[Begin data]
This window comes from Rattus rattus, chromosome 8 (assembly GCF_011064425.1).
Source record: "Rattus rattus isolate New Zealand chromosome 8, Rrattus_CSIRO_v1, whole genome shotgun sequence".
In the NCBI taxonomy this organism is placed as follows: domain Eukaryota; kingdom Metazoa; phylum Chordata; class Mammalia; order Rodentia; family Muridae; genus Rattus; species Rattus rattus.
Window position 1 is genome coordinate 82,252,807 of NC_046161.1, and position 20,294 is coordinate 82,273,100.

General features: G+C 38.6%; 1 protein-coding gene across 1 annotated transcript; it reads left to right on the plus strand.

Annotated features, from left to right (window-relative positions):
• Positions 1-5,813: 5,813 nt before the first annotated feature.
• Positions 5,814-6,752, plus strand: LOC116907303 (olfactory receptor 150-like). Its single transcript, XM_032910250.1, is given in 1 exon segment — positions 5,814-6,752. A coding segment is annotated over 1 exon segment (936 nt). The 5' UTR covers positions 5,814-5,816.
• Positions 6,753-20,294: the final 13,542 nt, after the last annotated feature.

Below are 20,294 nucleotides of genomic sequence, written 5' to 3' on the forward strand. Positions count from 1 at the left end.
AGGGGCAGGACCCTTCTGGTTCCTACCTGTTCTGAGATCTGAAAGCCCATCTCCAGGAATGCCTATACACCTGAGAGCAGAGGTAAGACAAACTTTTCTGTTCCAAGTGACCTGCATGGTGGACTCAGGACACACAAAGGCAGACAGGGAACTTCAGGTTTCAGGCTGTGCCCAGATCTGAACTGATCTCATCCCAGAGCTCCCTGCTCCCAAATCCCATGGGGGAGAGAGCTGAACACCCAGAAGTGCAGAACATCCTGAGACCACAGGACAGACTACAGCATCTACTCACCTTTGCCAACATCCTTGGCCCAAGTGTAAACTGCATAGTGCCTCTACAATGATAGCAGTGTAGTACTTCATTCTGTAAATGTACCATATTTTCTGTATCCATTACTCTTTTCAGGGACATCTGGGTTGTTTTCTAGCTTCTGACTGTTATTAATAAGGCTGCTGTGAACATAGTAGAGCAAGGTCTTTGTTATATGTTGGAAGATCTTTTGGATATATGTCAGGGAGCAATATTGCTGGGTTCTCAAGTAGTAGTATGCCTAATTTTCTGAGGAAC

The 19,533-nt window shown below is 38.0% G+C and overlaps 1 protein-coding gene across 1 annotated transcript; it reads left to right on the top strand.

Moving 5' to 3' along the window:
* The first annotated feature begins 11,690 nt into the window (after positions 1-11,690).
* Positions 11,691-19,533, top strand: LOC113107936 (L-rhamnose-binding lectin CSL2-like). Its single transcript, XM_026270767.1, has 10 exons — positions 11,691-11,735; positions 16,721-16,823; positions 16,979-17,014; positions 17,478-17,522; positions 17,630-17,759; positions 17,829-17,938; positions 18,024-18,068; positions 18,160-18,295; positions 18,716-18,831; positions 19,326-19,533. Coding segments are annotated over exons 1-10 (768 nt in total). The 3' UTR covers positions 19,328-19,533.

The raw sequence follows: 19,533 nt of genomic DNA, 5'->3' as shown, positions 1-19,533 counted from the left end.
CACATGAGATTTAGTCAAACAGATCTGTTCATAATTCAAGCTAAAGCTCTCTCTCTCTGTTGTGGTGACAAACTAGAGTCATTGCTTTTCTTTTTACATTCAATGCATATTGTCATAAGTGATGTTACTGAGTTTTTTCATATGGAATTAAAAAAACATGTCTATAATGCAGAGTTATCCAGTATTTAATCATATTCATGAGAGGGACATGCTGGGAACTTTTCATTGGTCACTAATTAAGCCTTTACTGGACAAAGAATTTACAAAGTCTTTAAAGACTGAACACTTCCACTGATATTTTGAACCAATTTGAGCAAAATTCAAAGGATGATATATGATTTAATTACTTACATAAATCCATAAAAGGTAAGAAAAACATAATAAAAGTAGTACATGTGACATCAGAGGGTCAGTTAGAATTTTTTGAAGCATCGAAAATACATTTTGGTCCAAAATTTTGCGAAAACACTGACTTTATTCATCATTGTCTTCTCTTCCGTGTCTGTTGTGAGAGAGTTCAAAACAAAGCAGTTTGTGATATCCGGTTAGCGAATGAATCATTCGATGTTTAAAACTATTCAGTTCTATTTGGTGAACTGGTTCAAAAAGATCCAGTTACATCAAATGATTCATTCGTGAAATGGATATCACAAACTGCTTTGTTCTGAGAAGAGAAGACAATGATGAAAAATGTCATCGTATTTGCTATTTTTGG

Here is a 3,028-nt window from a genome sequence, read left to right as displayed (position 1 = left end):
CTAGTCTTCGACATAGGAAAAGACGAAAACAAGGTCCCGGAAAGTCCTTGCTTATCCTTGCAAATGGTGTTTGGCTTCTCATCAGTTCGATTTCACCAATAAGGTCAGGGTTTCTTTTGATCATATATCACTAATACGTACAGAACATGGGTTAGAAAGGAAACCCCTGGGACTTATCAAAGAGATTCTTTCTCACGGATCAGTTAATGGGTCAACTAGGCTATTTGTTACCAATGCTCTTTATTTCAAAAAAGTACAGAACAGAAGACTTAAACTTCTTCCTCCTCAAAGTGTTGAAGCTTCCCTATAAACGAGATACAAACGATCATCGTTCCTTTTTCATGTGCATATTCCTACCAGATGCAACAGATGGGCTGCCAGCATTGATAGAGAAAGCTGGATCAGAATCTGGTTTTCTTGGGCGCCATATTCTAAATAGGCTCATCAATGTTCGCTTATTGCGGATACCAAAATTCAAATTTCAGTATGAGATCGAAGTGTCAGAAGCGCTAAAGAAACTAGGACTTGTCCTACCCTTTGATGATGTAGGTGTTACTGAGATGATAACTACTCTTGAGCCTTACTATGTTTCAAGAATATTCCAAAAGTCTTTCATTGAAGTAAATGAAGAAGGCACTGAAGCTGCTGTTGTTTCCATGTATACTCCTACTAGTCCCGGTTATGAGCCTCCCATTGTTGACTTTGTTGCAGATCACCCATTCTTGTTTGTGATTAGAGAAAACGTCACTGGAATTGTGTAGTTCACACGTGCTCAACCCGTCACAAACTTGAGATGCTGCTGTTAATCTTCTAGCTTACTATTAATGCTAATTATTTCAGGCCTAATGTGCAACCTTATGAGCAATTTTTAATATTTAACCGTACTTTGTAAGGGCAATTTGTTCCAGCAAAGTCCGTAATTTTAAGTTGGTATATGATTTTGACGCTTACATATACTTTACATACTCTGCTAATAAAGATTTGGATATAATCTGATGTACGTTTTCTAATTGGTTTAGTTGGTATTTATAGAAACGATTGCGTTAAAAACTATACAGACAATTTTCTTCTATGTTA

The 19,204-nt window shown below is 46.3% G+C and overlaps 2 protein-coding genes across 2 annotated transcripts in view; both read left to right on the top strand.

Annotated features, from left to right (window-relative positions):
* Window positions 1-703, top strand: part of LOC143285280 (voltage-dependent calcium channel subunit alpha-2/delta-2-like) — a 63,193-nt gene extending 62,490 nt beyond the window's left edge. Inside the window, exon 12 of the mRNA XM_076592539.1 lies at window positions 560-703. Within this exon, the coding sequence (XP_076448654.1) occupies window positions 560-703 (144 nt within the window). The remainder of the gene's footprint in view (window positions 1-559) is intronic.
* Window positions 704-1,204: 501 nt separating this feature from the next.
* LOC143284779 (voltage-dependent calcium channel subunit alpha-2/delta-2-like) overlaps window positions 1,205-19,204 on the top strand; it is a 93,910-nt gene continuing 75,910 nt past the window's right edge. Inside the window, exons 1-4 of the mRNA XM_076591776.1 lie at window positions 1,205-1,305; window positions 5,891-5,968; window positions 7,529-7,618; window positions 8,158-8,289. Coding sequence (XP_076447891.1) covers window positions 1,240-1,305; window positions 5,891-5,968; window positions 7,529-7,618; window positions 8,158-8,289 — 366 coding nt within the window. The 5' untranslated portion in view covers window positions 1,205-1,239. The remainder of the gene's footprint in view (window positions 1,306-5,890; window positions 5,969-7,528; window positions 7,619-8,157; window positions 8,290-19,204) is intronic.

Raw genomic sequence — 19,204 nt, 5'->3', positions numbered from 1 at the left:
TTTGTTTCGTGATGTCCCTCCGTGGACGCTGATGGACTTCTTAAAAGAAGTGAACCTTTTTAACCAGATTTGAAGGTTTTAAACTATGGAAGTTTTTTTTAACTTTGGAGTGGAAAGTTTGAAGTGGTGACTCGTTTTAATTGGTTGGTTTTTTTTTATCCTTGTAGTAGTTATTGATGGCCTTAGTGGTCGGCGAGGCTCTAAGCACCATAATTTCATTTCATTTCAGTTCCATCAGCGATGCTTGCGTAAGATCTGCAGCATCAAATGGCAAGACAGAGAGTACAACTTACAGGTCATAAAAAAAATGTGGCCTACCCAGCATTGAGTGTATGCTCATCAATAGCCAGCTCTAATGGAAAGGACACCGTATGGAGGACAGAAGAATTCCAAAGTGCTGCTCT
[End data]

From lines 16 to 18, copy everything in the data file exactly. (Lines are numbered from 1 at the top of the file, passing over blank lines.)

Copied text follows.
The raw sequence follows: 19,533 nt of genomic DNA, 5'->3' as shown, positions 1-19,533 counted from the left end.
CACATGAGATTTAGTCAAACAGATCTGTTCATAATTCAAGCTAAAGCTCTCTCTCTCTGTTGTGGTGACAAACTAGAGTCATTGCTTTTCTTTTTACATTCAATGCATATTGTCATAAGTGATGTTACTGAGTTTTTTCATATGGAATTAAAAAAACATGTCTATAATGCAGAGTTATCCAGTATTTAATCATATTCATGAGAGGGACATGCTGGGAACTTTTCATTGGTCACTAATTAAGCCTTTACTGGACAAAGAATTTACAAAGTCTTTAAAGACTGAACACTTCCACTGATATTTTGAACCAATTTGAGCAAAATTCAAAGGATGATATATGATTTAATTACTTACATAAATCCATAAAAGGTAAGAAAAACATAATAAAAGTAGTACATGTGACATCAGAGGGTCAGTTAGAATTTTTTGAAGCATCGAAAATACATTTTGGTCCAAAATTTTGCGAAAACACTGACTTTATTCATCATTGTCTTCTCTTCCGTGTCTGTTGTGAGAGAGTTCAAAACAAAGCAGTTTGTGATATCCGGTTAGCGAATGAATCATTCGATGTTTAAAACTATTCAGTTCTATTTGGTGAACTGGTTCAAAAAGATCCAGTTACATCAAATGATTCATTCGTGAAATGGATATCACAAACTGCTTTGTTCTGAGAAGAGAAGACAATGATGAAAAATGTCATCGTATTTGCTATTTTTGG

Here is a 3,028-nt window from a genome sequence, read left to right as displayed (position 1 = left end):